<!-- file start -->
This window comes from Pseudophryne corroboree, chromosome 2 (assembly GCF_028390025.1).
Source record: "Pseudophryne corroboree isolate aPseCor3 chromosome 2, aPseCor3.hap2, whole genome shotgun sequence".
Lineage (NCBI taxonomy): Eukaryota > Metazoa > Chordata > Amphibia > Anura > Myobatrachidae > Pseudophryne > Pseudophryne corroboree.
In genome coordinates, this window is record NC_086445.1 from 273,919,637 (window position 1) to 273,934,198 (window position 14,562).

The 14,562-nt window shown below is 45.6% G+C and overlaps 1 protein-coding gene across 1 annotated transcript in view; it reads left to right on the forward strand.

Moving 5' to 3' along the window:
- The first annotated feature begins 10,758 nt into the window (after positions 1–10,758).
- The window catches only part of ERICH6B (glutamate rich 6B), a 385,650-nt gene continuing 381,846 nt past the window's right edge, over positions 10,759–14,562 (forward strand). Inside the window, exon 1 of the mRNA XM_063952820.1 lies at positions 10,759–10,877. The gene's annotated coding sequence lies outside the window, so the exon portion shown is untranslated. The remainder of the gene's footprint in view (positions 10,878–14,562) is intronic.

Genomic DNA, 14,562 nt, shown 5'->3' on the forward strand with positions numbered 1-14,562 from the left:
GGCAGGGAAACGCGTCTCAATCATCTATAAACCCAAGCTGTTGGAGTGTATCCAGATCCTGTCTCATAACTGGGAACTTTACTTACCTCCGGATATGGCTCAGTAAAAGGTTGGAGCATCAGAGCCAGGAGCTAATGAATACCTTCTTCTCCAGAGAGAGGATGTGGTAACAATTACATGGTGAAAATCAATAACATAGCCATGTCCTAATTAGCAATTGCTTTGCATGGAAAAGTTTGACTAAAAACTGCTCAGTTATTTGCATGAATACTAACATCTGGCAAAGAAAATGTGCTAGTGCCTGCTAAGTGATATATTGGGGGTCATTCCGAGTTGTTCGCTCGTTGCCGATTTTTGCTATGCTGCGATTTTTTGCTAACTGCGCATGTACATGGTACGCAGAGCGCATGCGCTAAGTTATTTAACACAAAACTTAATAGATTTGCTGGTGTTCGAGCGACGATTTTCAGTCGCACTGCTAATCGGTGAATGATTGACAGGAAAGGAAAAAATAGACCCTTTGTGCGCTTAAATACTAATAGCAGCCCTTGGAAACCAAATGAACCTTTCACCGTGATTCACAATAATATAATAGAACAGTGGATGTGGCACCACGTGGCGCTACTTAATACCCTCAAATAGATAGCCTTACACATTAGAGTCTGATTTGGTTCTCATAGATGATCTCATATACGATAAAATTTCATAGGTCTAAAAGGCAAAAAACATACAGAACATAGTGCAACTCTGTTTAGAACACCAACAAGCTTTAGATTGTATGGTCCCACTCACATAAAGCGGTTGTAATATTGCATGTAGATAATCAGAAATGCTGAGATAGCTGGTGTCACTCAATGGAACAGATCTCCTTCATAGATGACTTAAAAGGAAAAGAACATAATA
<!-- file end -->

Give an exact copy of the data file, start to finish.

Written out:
This window comes from Pseudophryne corroboree, chromosome 2 (assembly GCF_028390025.1).
Source record: "Pseudophryne corroboree isolate aPseCor3 chromosome 2, aPseCor3.hap2, whole genome shotgun sequence".
Lineage (NCBI taxonomy): Eukaryota > Metazoa > Chordata > Amphibia > Anura > Myobatrachidae > Pseudophryne > Pseudophryne corroboree.
In genome coordinates, this window is record NC_086445.1 from 273,919,637 (window position 1) to 273,934,198 (window position 14,562).

The 14,562-nt window shown below is 45.6% G+C and overlaps 1 protein-coding gene across 1 annotated transcript in view; it reads left to right on the forward strand.

Moving 5' to 3' along the window:
- The first annotated feature begins 10,758 nt into the window (after positions 1–10,758).
- The window catches only part of ERICH6B (glutamate rich 6B), a 385,650-nt gene continuing 381,846 nt past the window's right edge, over positions 10,759–14,562 (forward strand). Inside the window, exon 1 of the mRNA XM_063952820.1 lies at positions 10,759–10,877. The gene's annotated coding sequence lies outside the window, so the exon portion shown is untranslated. The remainder of the gene's footprint in view (positions 10,878–14,562) is intronic.

Genomic DNA, 14,562 nt, shown 5'->3' on the forward strand with positions numbered 1-14,562 from the left:
GGCAGGGAAACGCGTCTCAATCATCTATAAACCCAAGCTGTTGGAGTGTATCCAGATCCTGTCTCATAACTGGGAACTTTACTTACCTCCGGATATGGCTCAGTAAAAGGTTGGAGCATCAGAGCCAGGAGCTAATGAATACCTTCTTCTCCAGAGAGAGGATGTGGTAACAATTACATGGTGAAAATCAATAACATAGCCATGTCCTAATTAGCAATTGCTTTGCATGGAAAAGTTTGACTAAAAACTGCTCAGTTATTTGCATGAATACTAACATCTGGCAAAGAAAATGTGCTAGTGCCTGCTAAGTGATATATTGGGGGTCATTCCGAGTTGTTCGCTCGTTGCCGATTTTTGCTATGCTGCGATTTTTTGCTAACTGCGCATGTACATGGTACGCAGAGCGCATGCGCTAAGTTATTTAACACAAAACTTAATAGATTTGCTGGTGTTCGAGCGACGATTTTCAGTCGCACTGCTAATCGGTGAATGATTGACAGGAAAGGAAAAAATAGACCCTTTGTGCGCTTAAATACTAATAGCAGCCCTTGGAAACCAAATGAACCTTTCACCGTGATTCACAATAATATAATAGAACAGTGGATGTGGCACCACGTGGCGCTACTTAATACCCTCAAATAGATAGCCTTACACATTAGAGTCTGATTTGGTTCTCATAGATGATCTCATATACGATAAAATTTCATAGGTCTAAAAGGCAAAAAACATACAGAACATAGTGCAACTCTGTTTAGAACACCAACAAGCTTTAGATTGTATGGTCCCACTCACATAAAGCGGTTGTAATATTGCATGTAGATAATCAGAAATGCTGAGATAGCTGGTGTCACTCAATGGAACAGATCTCCTTCATAGATGACTTAAAAGGAAAAGAACATAATA